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RE: [indexeddb] Compound Key support for Primary Keys and Indexes

From: Israel Hilerio <israelh@microsoft.com>
Date: Tue, 30 Aug 2011 20:44:59 +0000
To: Hans Wennborg <hwennborg@google.com>
CC: "public-webapps@w3.org" <public-webapps@w3.org>, Jim Wordelman <jaword@microsoft.com>, Dany Joly <Djoly@microsoft.com>, Adam Herchenroether <aherchen@microsoft.com>, Victor Ngo <vicngo@microsoft.com>
Message-ID: <F695AF7AA77CC745A271AD0F61BBC61E3D222E59@TK5EX14MBXC115.redmond.corp.microsoft.com>
Thanks for the feedback.  Answers inline.

Israel

On Tuesday, August 30, 2011 9:10 AM, Hans Wennborg wrote:
> On Sat, Aug 27, 2011 at 1:00 AM, Israel Hilerio <israelh@microsoft.com>
> wrote:
> > We looked at the spec to see what it would take to be able to support
> multi-column keys on primary keys & indexes and we found some
> inconsistencies that need to be addressed.  Below is our
> proposal/assumptions on how to constrain the problem and what needs to
> be updated in the spec to support this:
> >
> > . Cursors are automatically sorted in ascending order but they can be
> retrieved in descending order depending on the value passed to the
> IDBObjectStore.createIndex.  In other words, all of the attributes that make
> up the index or the primary key will share the same direction.  The default
> direction will match the single index case.
> 
> I'm not sure I'm following. What does "The default direction will match the
> single index case."? And how does the parameters passed to
> IDBObjectStore.createIndex affect the direction of cursors?

The concern is that compound indexes or keys could have conflicting sorting directions.  For example imagine the following list:

FirstName1, LastName10
FirstName2, LastName9
FirstName3, LastName8
FirstName4, LastName7

In this case, property1 is FirstName and property2 is LastName.  If we were to sort using the property1 you will get a different ordered list than if we were to sort using property2.  We're suggesting that we use the first property in the compound index or key to define the default sort.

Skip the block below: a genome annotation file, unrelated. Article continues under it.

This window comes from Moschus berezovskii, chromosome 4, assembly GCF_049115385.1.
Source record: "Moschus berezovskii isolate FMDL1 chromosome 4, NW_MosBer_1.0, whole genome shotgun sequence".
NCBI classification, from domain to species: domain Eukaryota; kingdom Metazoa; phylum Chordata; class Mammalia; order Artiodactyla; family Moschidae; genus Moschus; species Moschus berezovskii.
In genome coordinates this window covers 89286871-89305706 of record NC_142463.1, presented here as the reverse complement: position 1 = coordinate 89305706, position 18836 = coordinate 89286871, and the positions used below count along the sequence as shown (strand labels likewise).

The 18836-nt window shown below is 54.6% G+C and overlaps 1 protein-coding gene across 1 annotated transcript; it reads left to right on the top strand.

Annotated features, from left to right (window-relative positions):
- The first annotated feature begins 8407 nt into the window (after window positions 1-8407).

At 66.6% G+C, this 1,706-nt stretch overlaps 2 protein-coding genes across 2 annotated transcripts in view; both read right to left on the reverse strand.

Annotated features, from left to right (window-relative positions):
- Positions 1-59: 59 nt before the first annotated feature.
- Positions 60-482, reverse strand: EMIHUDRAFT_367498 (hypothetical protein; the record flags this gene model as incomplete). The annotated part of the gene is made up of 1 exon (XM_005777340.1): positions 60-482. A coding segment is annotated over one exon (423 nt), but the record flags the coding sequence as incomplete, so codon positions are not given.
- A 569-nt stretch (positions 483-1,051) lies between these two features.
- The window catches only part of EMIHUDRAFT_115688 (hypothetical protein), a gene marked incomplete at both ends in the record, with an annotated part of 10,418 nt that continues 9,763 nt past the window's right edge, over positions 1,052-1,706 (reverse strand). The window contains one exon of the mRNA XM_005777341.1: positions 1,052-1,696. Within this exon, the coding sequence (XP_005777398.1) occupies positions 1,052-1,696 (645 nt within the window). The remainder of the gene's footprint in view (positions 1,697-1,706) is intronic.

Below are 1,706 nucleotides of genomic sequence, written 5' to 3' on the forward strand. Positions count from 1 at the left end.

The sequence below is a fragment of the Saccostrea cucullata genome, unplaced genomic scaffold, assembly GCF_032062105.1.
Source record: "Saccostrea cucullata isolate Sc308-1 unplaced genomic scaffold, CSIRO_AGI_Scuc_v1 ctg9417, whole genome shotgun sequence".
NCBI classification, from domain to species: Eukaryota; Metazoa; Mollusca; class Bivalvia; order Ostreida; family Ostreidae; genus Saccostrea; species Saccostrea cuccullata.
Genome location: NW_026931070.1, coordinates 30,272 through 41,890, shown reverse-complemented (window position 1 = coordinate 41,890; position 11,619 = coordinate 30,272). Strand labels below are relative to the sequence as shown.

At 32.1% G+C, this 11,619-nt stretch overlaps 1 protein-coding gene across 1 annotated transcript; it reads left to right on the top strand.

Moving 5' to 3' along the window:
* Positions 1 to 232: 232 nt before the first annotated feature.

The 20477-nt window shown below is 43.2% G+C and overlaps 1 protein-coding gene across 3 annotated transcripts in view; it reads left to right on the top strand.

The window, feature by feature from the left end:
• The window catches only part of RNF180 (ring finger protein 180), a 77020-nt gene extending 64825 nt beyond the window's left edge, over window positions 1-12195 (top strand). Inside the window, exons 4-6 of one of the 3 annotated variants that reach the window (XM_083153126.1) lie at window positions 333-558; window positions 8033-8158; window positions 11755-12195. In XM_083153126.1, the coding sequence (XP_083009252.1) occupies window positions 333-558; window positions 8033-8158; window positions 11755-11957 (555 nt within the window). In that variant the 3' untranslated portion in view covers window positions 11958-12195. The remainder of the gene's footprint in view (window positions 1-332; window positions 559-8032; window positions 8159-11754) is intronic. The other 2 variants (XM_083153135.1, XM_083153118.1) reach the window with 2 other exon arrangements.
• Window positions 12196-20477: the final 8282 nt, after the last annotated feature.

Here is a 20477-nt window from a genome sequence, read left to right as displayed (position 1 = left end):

> 
> >
> > . KeyRanges will act on the first element of the compound key (i.e. the first
> column).
> 
> Why? Compound keys are just another key type; shouldn't one be able to
> specify a KeyRange with compound keys as lower and upper and expect it to
> work as with other keys?
> 

You are correct!  The concern was the complexity this would introduce into the KeyRange mechanism.  In other words, defining the flexibility for a keyRange to be defined and allow each property to be individually parameterized could lead to situations in which one property in compound index can be defined to be ascending while another property could be defined to be descending.  That is the reason we were trying to scope the behavior to the first property in the compound index or key.

> >
> > . IDBObjectStore.get and IDBIndex.get will be able to take in an array
> > value.  Each value in the array will be mapped against the compound
> > key defined in the IDBObjectStore and the record will be queried using
> > all of the compound key values specified in the array.  Ifusing an
> > IDBKeyRange, the range will only be able to act on the first element
> > of the compound key.  Because the current type of the get method
> > paramete r is an any, this will automatically support both single and
> > array values.  For example,
> >
> > ---When retrieving the record of a single key index they do this:
> >     var request = index.get("Israel Hilerio");
> >     request.onsuccess = function (evt) { var record = this.result; }
> >
> > ---When retrieving the record of a compound key index they will query like